Swadesh List[edit]

On the talk page for our article Swadesh list, you say that Morris Swaeesh started out with 500 words. After a talk at the Reference Desk, I'm curious as to where you learned this. Do share. Subliminable (talk) 19:59, 12 June 2010 (UTC)

I have no longer available these very old sources, which have been referenced in Swadesh 1950. HJJHolm (talk) 09:56, 27 June 2010 (UTC)
I checked this again and it was in fact a typo between 5 and 2, as Swadesh at different times also had 200-word-lists. In 1950:161 he reveals to have started with 225 words for English, which was shortened to 165 for the Salish languages meanly because of availability reasons.HJJHolm (talk) 07:35, 8 September 2011 (UTC)[edit]

Please review and comment:
JohnLloydScharf (talk) 23:39, 21 August 2011 (UTC)

Genetics is not my field but linguistic genealogy.

January 2012[edit]

In a recent edit to the page Moose, you changed one or more words or styles from one national variety of English to another. Because Wikipedia has readers from all over the world, our policy is to respect national varieties of English in Wikipedia articles.

For a subject exclusively related to the United Kingdom (for example, a famous British person), use British English. For something related to the United States in the same way, use American English. For something related to another English-speaking country, such as Canada, Australia, or New Zealand, use the variety of English used there. For an international topic, use the form of English that the original author used.

The first author to describe these animals was Julius Caesar. The first desription in English - don't ask me when - surely was written before the detection of the Americas. HJJHolm (talk) 16:50, 7 October 2013 (UTC)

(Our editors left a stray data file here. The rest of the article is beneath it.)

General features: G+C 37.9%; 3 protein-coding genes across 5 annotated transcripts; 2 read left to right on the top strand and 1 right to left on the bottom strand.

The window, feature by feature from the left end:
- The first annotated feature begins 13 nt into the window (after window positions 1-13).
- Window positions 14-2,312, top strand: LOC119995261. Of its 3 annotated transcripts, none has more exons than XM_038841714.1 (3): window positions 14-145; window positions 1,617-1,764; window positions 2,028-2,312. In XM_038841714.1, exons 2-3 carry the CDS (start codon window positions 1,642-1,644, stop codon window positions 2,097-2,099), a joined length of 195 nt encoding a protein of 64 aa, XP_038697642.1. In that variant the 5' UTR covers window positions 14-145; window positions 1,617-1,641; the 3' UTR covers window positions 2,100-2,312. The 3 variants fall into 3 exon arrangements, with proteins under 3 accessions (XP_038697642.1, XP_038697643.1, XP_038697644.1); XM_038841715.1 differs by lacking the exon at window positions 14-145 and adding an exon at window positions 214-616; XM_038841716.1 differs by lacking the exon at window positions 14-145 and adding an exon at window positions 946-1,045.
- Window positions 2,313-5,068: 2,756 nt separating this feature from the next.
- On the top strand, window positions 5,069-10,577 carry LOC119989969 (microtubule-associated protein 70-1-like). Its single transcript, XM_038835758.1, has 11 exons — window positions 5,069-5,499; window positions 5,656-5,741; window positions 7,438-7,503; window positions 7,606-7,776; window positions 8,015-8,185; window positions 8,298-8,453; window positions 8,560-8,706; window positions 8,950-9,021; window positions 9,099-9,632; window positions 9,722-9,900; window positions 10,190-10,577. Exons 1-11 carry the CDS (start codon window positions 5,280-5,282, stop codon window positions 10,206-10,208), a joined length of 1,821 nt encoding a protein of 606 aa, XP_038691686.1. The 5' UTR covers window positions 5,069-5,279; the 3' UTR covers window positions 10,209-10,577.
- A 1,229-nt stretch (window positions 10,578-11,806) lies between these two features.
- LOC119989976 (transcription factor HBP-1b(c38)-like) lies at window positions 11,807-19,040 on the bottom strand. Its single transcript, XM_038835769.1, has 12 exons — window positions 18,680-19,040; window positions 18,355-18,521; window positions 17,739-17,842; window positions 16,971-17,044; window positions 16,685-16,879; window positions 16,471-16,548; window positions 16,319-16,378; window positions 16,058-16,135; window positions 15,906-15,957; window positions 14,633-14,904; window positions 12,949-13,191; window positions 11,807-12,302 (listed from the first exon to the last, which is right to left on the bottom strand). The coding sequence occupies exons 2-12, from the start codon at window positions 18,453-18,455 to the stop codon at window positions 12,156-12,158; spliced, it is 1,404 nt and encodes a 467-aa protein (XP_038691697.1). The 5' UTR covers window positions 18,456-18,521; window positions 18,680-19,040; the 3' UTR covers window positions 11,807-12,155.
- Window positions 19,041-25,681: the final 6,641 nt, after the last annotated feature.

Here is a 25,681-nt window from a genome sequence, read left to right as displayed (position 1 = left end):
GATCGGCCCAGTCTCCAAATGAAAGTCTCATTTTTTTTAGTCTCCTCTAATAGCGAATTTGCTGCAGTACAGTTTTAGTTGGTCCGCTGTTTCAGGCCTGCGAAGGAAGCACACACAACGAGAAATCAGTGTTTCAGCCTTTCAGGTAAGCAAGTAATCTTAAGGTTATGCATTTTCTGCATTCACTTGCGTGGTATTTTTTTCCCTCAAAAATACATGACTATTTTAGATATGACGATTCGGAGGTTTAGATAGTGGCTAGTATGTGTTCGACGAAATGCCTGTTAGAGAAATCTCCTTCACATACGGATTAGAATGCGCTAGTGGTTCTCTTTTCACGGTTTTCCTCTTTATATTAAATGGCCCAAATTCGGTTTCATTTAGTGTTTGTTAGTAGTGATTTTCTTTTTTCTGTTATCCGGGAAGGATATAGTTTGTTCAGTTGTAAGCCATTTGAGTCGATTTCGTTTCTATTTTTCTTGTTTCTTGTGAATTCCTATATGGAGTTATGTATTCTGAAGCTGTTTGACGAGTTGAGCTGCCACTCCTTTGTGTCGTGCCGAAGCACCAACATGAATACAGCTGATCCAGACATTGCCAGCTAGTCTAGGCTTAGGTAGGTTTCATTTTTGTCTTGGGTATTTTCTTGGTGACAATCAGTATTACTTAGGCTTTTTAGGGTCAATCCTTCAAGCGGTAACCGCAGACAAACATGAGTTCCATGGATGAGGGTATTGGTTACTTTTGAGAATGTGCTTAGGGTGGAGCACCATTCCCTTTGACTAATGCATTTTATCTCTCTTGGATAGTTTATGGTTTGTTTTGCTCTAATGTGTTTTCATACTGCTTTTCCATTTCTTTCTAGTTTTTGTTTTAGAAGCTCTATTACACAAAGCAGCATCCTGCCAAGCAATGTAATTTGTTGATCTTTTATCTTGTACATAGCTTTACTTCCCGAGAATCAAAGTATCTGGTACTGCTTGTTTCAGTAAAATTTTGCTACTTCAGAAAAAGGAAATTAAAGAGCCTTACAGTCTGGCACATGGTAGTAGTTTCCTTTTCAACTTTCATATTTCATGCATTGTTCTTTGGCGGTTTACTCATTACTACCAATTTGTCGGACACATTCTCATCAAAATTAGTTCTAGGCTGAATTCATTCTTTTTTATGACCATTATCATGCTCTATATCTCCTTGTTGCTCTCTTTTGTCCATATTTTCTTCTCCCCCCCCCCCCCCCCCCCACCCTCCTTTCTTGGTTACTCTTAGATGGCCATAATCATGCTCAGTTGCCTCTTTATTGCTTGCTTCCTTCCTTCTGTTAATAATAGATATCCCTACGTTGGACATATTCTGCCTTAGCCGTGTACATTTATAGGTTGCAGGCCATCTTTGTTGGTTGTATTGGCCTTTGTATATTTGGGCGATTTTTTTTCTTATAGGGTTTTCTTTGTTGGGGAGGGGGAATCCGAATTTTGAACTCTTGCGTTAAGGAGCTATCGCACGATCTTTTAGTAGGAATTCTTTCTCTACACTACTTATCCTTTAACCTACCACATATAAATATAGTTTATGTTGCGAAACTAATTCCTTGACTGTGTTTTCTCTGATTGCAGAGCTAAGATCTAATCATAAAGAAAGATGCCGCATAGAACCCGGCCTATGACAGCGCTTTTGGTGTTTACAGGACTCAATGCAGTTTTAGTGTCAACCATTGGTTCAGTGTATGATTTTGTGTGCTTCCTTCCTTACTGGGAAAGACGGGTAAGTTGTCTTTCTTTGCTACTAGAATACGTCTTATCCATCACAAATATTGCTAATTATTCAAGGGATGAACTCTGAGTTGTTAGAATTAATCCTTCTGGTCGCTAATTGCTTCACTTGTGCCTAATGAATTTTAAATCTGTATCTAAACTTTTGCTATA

In view of that, please don't change articles from one version of English to another, even if you don't normally use the version in which the article is written. Respect other people's versions of English. They, in turn, should respect yours. Other general guidelines on how Wikipedia articles are written can be found in the Manual of Style. If you have any questions about this, you can ask me on my talk page or visit the help desk. Thank you. This has been discussed at length, and each time the decision has been to title that article "moose" because there is another animal known as an Elk on which we also have an article. The ironic thing is that it was British explorers, who had never seen the European elk, who misidentified the North American animal now known as an elk, creating this confusing situation. Anyway, please don't make such changes again without discussing and gaining consensus for them first. Thanks Beeblebrox (talk) 19:58, 29 January 2012 (UTC)